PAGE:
Order and Chaos: Rich and Rewarding Work at Orange County Center for Contemporary Art

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Order and Chaos, at Orange County Center of Contemporary art through this Saturday, is a supremely lovely show, visually rich and full of life; infused with the wonders of science and the intensity of the artistic process.

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Artist and curator Annie Clavel notes that the show is a continuation of her past work, Parallel Universes, and is built around the scientific concept of “chaos theory.”

“I have always been impressed by how a simple equation in mathematics could burst into an incredible never ending complexity, like fractals,” Clavel says. 

The French-born artist, now based in Long Beach, explains that chaotic systems, such as fractals, can appear smooth and ordered. Fractals themselves are a never ending pattern, created by a simply, repeating process in a perpetual feedback loop, and as such are pictures of chaos.

As fascinating as this is – particularly when viewers recognize that Clavel is a scientist and mathematician as well as an artist – the exhibition works purely on its visual beauty, with a surreal and swirling palette.

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Above, Clavel’s watercolor “Oasis,” is part flower, part imploded planet; mysterious and fecund with a glowing life force.

Below,  Osuna’s work in oil, “Conundrum,” seems to draw viewers inside darker unfolding, a velvety night, an imploded star.

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Clavel and Miguel Osuna started working on their show a year ago, sharing information and ideas about its theme.

“We knew each other work quite well. His paintings are monochromatic and huge. My paintings are colorful and most of them are small. It’s this diversity that looked like a perfect fit,” Clavel relates.

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Above, Clavel’s series of small paintings are intimate, perfectly wrought abstract works.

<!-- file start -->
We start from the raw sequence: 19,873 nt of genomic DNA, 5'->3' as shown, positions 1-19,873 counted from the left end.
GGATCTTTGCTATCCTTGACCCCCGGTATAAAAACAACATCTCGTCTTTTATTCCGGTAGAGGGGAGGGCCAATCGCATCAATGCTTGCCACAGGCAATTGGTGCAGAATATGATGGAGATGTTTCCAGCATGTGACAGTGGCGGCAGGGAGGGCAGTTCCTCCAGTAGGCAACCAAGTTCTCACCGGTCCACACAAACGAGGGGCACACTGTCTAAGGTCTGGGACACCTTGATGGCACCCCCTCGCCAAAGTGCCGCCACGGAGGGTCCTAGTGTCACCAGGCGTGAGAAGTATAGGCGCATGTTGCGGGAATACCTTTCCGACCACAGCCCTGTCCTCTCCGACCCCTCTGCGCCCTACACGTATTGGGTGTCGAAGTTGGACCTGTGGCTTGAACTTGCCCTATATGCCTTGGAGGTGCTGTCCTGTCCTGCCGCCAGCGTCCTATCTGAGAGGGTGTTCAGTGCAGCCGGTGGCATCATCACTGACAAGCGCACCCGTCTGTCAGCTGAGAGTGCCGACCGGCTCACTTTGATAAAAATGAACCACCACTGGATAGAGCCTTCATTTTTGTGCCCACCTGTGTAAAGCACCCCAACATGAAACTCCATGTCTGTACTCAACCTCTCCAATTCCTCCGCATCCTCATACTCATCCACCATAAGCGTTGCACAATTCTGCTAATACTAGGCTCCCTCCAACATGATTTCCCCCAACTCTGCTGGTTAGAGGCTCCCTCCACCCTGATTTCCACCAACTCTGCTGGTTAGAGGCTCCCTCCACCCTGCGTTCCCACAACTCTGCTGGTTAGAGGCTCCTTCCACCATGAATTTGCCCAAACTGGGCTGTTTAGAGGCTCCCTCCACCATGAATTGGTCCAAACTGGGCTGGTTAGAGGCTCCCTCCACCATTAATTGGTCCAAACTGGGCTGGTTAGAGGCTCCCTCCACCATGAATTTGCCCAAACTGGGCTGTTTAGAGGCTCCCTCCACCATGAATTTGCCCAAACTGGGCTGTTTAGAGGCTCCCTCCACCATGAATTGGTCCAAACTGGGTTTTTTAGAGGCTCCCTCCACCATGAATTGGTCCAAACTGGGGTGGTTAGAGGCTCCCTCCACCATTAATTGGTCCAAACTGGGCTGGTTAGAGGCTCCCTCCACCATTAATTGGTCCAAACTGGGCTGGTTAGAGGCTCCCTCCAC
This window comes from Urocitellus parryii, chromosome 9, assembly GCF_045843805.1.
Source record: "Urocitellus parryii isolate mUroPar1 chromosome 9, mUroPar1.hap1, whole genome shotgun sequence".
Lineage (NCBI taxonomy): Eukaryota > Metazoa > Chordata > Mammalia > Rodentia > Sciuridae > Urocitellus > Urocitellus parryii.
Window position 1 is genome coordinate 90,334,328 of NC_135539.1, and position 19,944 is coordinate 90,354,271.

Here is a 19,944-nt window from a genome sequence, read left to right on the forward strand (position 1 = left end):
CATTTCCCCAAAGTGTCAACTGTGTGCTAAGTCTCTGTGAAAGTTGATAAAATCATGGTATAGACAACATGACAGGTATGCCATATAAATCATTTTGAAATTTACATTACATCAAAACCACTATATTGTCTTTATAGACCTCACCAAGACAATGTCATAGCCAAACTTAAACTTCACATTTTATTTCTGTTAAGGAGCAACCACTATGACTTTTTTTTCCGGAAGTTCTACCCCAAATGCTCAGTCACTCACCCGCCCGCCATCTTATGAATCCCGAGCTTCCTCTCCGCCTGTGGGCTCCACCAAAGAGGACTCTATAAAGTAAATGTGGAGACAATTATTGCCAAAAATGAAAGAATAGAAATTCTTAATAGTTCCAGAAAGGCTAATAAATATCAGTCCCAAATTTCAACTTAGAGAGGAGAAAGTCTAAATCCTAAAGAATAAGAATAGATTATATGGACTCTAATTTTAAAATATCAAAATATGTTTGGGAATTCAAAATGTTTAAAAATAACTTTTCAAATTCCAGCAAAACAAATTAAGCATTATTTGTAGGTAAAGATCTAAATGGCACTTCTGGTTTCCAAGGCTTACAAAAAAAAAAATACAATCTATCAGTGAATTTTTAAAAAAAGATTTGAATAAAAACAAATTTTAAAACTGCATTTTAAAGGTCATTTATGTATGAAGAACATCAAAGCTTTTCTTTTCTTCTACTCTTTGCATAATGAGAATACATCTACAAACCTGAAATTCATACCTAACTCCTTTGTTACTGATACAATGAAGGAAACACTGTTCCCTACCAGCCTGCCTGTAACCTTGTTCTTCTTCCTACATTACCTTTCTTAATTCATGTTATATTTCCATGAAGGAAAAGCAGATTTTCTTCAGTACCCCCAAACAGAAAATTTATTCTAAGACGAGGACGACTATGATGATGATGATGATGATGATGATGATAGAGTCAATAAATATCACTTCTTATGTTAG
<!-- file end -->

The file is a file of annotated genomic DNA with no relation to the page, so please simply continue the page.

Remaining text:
“The display is not chaotic, but the diversity goes into the direction of chaos. I would like that the viewer feels harmony and disproportion, balance and imbalance, order and chaos,” Clavel says.

Osuna’s oil on aluminum works, below, seem to have absorbed both light and color within their surface, works whose form are as yet inchoate, but seem in the process of definition.

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Osuna views his work as intuitive. An architect, his desire is to create order from chaos in his art.

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Clavel’s “Lava 3” is a fiery, volcanic rush; contrasting with work such as this is Osuna’s “Rule of Thumb,” below, is an equally intense work, but far different in style and approach – this is lava that has cooled and formed a more cohesive pattern.

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“His paintings in this show are conversing with mine, even if they are very different. Many viewers have expressed that Miguel’s paintings were order and mine were chaos. It is not: both of us have experienced in different ways order being chaos or chaos being order,” Clavel attests. “I hope that the viewer can feel the cohesion of our experimentations.”

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Above, Clavel’s “Cosmology 3” appears to be in perpetual motion. Thick, lush colors evoke a world viewers could almost touch. Below, her “Thunder” throbs with the power of a raging sea.

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Over the course of their preparations for the show, Osuna and Clavel both shared photos of their works and their concept on Instagram, #OrderAndChaosShow

Osuna says that his latest explorations on surface, reflexion and glare allow him to create his own mini-universe.  “I can represent both my understanding and my questioning of the universe at large. Ultimately, my hope is that the viewer shares this microcosm with me, searching for the same ideas, solutions, and emotions that connect us.” This view drew Clavel’s interest at a time in which she was still working on her previous series.

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Above, Clavel’s “Playing Dice.”

“I thought that we could do something about ‘Universes,’ however I wanted to change the direction of my work,” she attests. “At that time I was reading a few books written by mathematicians, such as What we Cannot Know by Marcus du Sautoy and Does God Play Dice? by Ian Stewart. Those books inspired me to think about the way the universe behaves, and that’s how the idea of a show about Order and Chaos came to my mind.” 

Clavel invited Osuna to participate in her show as a guest artist.

The result is a show that shimmers with light, form, color, and mystery – the very essence of chaotic impulses that are the basis for creativity. If the world formed from chaos and became ordered, then the world of art, with all its passion and chaos, creates order in the form of channeled artistic impulse.

A conversation with artists Annie Clavel and Miguel Osuna will take place Sept. 23rd, 2017 – 2 to 4 pm, moderated by Jill Moniz.

The gallery is located at 117 N. Sycamore in Santa Ana.

  • Genie Davis; photos courtesy of the artists